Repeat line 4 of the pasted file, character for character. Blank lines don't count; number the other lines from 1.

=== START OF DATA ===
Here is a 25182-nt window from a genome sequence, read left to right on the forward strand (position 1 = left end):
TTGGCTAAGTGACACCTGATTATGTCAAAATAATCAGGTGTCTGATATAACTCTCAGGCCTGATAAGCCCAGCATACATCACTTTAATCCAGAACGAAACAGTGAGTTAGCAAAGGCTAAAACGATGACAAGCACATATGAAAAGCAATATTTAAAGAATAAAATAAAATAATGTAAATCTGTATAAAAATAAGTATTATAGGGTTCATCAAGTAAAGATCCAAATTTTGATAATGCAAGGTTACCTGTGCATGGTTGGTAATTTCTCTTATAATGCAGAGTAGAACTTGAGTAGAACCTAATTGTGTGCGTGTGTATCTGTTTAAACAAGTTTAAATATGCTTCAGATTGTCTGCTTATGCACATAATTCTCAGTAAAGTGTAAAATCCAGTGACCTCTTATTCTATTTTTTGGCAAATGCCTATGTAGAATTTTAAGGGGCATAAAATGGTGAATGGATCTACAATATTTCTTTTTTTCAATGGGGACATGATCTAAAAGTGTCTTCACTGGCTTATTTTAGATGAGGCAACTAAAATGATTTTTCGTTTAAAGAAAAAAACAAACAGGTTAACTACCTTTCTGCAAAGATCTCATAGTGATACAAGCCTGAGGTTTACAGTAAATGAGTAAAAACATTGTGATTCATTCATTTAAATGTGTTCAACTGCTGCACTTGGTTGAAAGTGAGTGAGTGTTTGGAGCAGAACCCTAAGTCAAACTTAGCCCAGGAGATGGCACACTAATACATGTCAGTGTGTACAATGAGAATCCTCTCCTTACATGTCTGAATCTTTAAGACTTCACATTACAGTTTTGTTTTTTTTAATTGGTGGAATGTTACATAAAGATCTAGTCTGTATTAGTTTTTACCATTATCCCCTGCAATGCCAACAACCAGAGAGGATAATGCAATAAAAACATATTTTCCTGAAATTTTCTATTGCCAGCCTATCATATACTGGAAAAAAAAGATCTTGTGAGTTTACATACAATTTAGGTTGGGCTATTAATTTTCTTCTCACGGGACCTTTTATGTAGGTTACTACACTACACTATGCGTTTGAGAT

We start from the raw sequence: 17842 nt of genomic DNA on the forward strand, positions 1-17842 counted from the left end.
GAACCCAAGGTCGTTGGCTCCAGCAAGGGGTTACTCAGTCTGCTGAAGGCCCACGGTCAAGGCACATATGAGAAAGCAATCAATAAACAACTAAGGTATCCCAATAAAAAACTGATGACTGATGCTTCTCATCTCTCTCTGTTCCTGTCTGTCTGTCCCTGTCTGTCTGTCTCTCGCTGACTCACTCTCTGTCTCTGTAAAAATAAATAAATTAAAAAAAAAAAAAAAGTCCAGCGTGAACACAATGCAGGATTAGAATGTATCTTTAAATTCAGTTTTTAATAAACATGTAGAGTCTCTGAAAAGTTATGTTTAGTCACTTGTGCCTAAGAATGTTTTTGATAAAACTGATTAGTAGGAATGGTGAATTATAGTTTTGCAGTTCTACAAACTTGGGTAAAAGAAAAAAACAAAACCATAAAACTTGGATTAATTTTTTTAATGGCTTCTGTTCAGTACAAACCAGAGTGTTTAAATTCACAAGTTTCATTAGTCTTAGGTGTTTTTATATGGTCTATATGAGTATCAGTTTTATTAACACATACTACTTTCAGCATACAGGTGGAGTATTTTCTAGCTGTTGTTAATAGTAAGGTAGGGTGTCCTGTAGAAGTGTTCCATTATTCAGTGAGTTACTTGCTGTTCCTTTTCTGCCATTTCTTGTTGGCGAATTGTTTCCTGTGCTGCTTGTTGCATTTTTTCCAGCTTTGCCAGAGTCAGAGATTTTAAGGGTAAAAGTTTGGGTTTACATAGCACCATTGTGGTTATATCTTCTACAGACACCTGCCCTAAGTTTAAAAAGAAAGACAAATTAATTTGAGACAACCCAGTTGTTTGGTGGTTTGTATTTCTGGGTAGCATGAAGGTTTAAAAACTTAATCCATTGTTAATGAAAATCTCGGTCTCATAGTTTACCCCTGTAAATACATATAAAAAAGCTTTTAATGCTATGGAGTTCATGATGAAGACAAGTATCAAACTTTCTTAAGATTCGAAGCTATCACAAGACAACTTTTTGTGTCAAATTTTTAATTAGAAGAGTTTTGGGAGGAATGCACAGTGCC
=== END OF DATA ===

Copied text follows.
GAACCCAAGGTCGTTGGCTCCAGCAAGGGGTTACTCAGTCTGCTGAAGGCCCACGGTCAAGGCACATATGAGAAAGCAATCAATAAACAACTAAGGTATCCCAATAAAAAACTGATGACTGATGCTTCTCATCTCTCTCTGTTCCTGTCTGTCTGTCCCTGTCTGTCTGTCTCTCGCTGACTCACTCTCTGTCTCTGTAAAAATAAATAAATTAAAAAAAAAAAAAAAGTCCAGCGTGAACACAATGCAGGATTAGAATGTATCTTTAAATTCAGTTTTTAATAAACATGTAGAGTCTCTGAAAAGTTATGTTTAGTCACTTGTGCCTAAGAATGTTTTTGATAAAACTGATTAGTAGGAATGGTGAATTATAGTTTTGCAGTTCTACAAACTTGGGTAAAAGAAAAAAACAAAACCATAAAACTTGGATTAATTTTTTTAATGGCTTCTGTTCAGTACAAACCAGAGTGTTTAAATTCACAAGTTTCATTAGTCTTAGGTGTTTTTATATGGTCTATATGAGTATCAGTTTTATTAACACATACTACTTTCAGCATACAGGTGGAGTATTTTCTAGCTGTTGTTAATAGTAAGGTAGGGTGTCCTGTAGAAGTGTTCCATTATTCAGTGAGTTACTTGCTGTTCCTTTTCTGCCATTTCTTGTTGGCGAATTGTTTCCTGTGCTGCTTGTTGCATTTTTTCCAGCTTTGCCAGAGTCAGAGATTTTAAGGGTAAAAGTTTGGGTTTACATAGCACCATTGTGGTTATATCTTCTACAGACACCTGCCCTAAGTTTAAAAAGAAAGACAAATTAATTTGAGACAACCCAGTTGTTTGGTGGTTTGTATTTCTGGGTAGCATGAAGGTTTAAAAACTTAATCCATTGTTAATGAAAATCTCGGTCTCATAGTTTACCCCTGTAAATACATATAAAAAAGCTTTTAATGCTATGGAGTTCATGATGAAGACAAGTATCAAACTTTCTTAAGATTCGAAGCTATCACAAGACAACTTTTTGTGTCAAATTTTTAATTAGAAGAGTTTTGGGAGGAATGCACAGTGCC